The Stonefly, Order Plecoptera.

Salmonfly crawling down a blade of grass.

Stoneflies are an ancient order of insects. The appearance of adults is characterized by wings that are held flat to the body and are often veined in appearance, very prominent antennae, and two short tails. Stonefly nymphs have a unique appearance as their thoraxes are divided into three distinct segments that are covered by plates that have the appearance of armor. Stoneflies go through incomplete metamorphosis, with their life cycle consisting of egg, nymph and adult phases. Stoneflies are intolerant of pollution and their presence is an indicator of very good or excellent water quality.

Mature stoneflies vary in size from small at around eight (8) millimeters or a third-of-an-inch, to quite large at nearly three (3) inches or seventy-five (75) millimeters. Like mayflies and caddisflies, most of a stonefly's life is spent underwater as a nymph. Unlike mayflies and caddisflies, however, stonefly nymphs are voracious predators, preying on other aquatic insect larvae and nymphs.

When they are ready to hatch, stonefly nymphs begin to migrate towards the shoreline where they crawl out and hatch on streamside rocks and vegetation. You will often see the exuvia, or nymphal shucks that they have molted from, on rocks near the water's edge. In their adult form, stoneflies generally live a few weeks during which time they mate and the females lay eggs by depositing them in the water. Stoneflies are rather clumsy fliers and generally do not venture far from the shoreline. Adults often fall to the water as they fly around and hungry trout stay on the lookout near the river bank. Most stoneflies are very active while on the surface of the water and stonefly adults, much like caddisflies, should be fished very actively.

Fishing stonefly nymphs.

Stonefly nymph, Claassenia sabulosa.
Shortwing Stonefly, Claassenia sabulosa
Photo credit: Bob Henricks - Attribution-ShareAlike 2.0 Generic

Stonefly nymphs become available to trout as a food source when they lose their grip on the bottom and are swept into the current. The likelihood of this occurring is increased as stream flows intensify, and occurs frequently when a particular species of stonefly is migrating towards the shoreline to hatch. They do not swim, so they simply tumble downstream attempting to get a hold on the bottom.

Effective nymphing techniques include indicator nymphing, drop-shot rigging, as well as fishing without an indicator using a long, sensitive fly rod and specialized leaders to detect subtle strikes i.e. 'tight-line nymphing' or Euro-nymphing. The typically large, weighted stonefly patterns make excellent point flies when fishing tandem nymph rigs in the 'big/little' configuration. The selection of a particular stonefly pattern size and color combination should match whatever species are currently active in the stream you are fishing. There are multiple species of small, black and brown stoneflies that hatch all Winter into early Spring, and a myriad of larger stoneflies that hatch throughout the rest of the year.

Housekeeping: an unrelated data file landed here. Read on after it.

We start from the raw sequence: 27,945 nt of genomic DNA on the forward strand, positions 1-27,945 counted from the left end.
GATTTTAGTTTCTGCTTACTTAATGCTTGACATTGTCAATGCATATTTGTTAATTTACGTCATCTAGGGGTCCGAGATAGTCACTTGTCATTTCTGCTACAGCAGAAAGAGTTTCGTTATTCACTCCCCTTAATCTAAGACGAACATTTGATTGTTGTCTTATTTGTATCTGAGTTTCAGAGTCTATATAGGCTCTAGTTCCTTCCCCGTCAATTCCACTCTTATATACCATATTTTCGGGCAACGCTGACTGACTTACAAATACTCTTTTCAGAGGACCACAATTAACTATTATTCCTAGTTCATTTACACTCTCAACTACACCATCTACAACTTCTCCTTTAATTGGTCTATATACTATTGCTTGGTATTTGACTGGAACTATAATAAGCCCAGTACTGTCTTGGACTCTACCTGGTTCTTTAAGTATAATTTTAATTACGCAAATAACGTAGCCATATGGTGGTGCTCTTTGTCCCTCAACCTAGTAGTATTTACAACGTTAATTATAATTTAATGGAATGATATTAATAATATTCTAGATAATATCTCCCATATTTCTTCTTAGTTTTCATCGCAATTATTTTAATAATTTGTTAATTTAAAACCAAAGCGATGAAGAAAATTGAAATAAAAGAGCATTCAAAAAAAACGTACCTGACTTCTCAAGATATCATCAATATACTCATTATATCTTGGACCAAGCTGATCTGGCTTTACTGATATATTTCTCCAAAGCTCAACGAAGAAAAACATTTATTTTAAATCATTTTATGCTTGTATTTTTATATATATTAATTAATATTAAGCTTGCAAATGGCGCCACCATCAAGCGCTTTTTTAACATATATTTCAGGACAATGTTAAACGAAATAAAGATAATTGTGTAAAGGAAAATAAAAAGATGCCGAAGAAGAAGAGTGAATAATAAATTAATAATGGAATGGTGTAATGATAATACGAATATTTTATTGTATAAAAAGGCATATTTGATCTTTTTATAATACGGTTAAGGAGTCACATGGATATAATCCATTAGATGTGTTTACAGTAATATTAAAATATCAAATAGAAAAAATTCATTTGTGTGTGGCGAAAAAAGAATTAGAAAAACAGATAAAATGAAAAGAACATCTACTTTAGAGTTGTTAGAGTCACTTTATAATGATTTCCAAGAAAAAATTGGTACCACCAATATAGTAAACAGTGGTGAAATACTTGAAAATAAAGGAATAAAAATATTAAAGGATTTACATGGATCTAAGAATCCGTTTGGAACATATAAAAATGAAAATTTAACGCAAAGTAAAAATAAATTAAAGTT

Fishing adult stoneflies.

Stonefly adult, Perlodidae.
Perlodid Stonefly

Adult stoneflies are poor fliers and tend to stick around near the water's edge. Their adult lives are generally two to three weeks long and during this time they search for mates and the females lay eggs. During this search, as they fly back and forth from streamside vegetation, they sometimes clumsily fall to the water's surface and make a ruckus as they get re-oriented so they can fly away. In addition, after mating the females return to the surface of the stream to deposit their eggs. The trout know this and are keyed in on both of these behaviors. You'll know that fish are feeding on adult stoneflies when you see the occasional flier and aggressive, splashy rises near the bank.

Rubber-legged Stimulator tied in Skwala stonefly color-scheme and size.
Rubber-legged Stimulator tied in Skwala stonefly color-scheme and size.

Adult stonefly patterns should be fished very actively. Adults generally do not fall gently to the surface like a mayfly, they tend to hit the water fairly hard, announcing their presence to nearby fish. Let your fly land hard on the water and give it twitches and skitters like a struggling insect. Since stoneflies mostly stay around the shoreline, it is often most effective to cast stoneflies up next to the bank to imitate bugs that have accidentally fallen to the surface. Female stoneflies lay their eggs in slow moving water to give their eggs a chance to sink to the bottom. For this reason, fishing stonefly adults in eddies, slow water next to rock walls, and slow spots next to the bank can be very effective.

Searching for 'stoneflies'' in Hatchpedia.

Try searching Hatchpedia using the single keyword 'stoneflies' with the 'Use my location' and 'Use current date' options selected to see a photographic list of all the stoneflies that are known to hatch in your area this time of year.

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Tossing big bugs to big fish.

Columbia Redband Rainbow Trout before release.

Stoneflies are a large, high-protein meal and even big fish that have become experts at feeding with minimal energy expenditure will move long distances for them. The erratic behavior of stoneflies and their size provides anglers with a welcome break from fishing small, delicate patterns that are hard to see. Slapping a stonefly adult down hard next to the bank and getting an explosive strike from that big trout that's been waiting in the shadows is hard to beat.

Learn more about mayflies and caddisflies.

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